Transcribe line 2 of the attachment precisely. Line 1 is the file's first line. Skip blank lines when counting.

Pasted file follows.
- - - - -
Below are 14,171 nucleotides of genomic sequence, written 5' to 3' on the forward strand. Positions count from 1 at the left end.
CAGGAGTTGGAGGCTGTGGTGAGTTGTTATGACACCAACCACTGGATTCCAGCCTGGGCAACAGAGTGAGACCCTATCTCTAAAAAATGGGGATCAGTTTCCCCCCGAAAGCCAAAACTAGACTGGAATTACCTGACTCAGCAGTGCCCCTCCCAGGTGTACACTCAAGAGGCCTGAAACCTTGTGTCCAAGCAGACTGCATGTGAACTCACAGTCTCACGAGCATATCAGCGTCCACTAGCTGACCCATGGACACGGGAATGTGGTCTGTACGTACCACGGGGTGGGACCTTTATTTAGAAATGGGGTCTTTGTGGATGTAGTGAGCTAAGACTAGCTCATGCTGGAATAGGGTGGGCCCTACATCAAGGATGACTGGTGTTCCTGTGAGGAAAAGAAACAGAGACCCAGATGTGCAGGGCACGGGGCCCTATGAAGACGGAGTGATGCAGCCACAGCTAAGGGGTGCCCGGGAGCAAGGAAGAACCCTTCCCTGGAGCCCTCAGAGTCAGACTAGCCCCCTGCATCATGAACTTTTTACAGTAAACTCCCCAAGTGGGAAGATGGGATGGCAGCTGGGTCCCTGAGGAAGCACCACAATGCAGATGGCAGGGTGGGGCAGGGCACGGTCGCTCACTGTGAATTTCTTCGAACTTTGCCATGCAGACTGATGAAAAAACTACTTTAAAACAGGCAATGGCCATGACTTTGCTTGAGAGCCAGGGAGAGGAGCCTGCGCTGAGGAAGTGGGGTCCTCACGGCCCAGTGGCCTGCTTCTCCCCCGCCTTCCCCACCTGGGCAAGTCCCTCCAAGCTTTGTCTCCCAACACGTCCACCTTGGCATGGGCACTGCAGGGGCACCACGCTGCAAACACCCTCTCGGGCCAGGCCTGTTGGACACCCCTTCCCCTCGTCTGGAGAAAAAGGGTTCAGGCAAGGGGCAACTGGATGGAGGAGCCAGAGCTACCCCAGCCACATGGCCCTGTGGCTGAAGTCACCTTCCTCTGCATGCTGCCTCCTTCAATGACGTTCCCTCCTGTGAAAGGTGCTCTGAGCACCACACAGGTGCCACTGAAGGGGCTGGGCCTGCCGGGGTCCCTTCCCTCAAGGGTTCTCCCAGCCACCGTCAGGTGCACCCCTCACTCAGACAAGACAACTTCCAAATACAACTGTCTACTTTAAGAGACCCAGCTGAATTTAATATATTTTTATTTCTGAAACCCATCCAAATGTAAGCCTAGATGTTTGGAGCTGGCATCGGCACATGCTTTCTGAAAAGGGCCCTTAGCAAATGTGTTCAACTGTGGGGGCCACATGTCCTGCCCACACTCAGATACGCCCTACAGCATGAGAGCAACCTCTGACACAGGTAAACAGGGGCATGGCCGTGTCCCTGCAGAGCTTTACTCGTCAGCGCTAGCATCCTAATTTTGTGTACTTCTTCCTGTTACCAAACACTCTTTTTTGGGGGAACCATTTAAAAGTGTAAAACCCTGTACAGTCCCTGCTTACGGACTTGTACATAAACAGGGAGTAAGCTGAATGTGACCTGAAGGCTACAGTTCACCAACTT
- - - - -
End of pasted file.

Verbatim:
CAGGAGTTGGAGGCTGTGGTGAGTTGTTATGACACCAACCACTGGATTCCAGCCTGGGCAACAGAGTGAGACCCTATCTCTAAAAAATGGGGATCAGTTTCCCCCCGAAAGCCAAAACTAGACTGGAATTACCTGACTCAGCAGTGCCCCTCCCAGGTGTACACTCAAGAGGCCTGAAACCTTGTGTCCAAGCAGACTGCATGTGAACTCACAGTCTCACGAGCATATCAGCGTCCACTAGCTGACCCATGGACACGGGAATGTGGTCTGTACGTACCACGGGGTGGGACCTTTATTTAGAAATGGGGTCTTTGTGGATGTAGTGAGCTAAGACTAGCTCATGCTGGAATAGGGTGGGCCCTACATCAAGGATGACTGGTGTTCCTGTGAGGAAAAGAAACAGAGACCCAGATGTGCAGGGCACGGGGCCCTATGAAGACGGAGTGATGCAGCCACAGCTAAGGGGTGCCCGGGAGCAAGGAAGAACCCTTCCCTGGAGCCCTCAGAGTCAGACTAGCCCCCTGCATCATGAACTTTTTACAGTAAACTCCCCAAGTGGGAAGATGGGATGGCAGCTGGGTCCCTGAGGAAGCACCACAATGCAGATGGCAGGGTGGGGCAGGGCACGGTCGCTCACTGTGAATTTCTTCGAACTTTGCCATGCAGACTGATGAAAAAACTACTTTAAAACAGGCAATGGCCATGACTTTGCTTGAGAGCCAGGGAGAGGAGCCTGCGCTGAGGAAGTGGGGTCCTCACGGCCCAGTGGCCTGCTTCTCCCCCGCCTTCCCCACCTGGGCAAGTCCCTCCAAGCTTTGTCTCCCAACACGTCCACCTTGGCATGGGCACTGCAGGGGCACCACGCTGCAAACACCCTCTCGGGCCAGGCCTGTTGGACACCCCTTCCCCTCGTCTGGAGAAAAAGGGTTCAGGCAAGGGGCAACTGGATGGAGGAGCCAGAGCTACCCCAGCCACATGGCCCTGTGGCTGAAGTCACCTTCCTCTGCATGCTGCCTCCTTCAATGACGTTCCCTCCTGTGAAAGGTGCTCTGAGCACCACACAGGTGCCACTGAAGGGGCTGGGCCTGCCGGGGTCCCTTCCCTCAAGGGTTCTCCCAGCCACCGTCAGGTGCACCCCTCACTCAGACAAGACAACTTCCAAATACAACTGTCTACTTTAAGAGACCCAGCTGAATTTAATATATTTTTATTTCTGAAACCCATCCAAATGTAAGCCTAGATGTTTGGAGCTGGCATCGGCACATGCTTTCTGAAAAGGGCCCTTAGCAAATGTGTTCAACTGTGGGGGCCACATGTCCTGCCCACACTCAGATACGCCCTACAGCATGAGAGCAACCTCTGACACAGGTAAACAGGGGCATGGCCGTGTCCCTGCAGAGCTTTACTCGTCAGCGCTAGCATCCTAATTTTGTGTACTTCTTCCTGTTACCAAACACTCTTTTTTGGGGGAACCATTTAAAAGTGTAAAACCCTGTACAGTCCCTGCTTACGGACTTGTACATAAACAGGGAGTAAGCTGAATGTGACCTGAAGGCTACAGTTCACCAACTT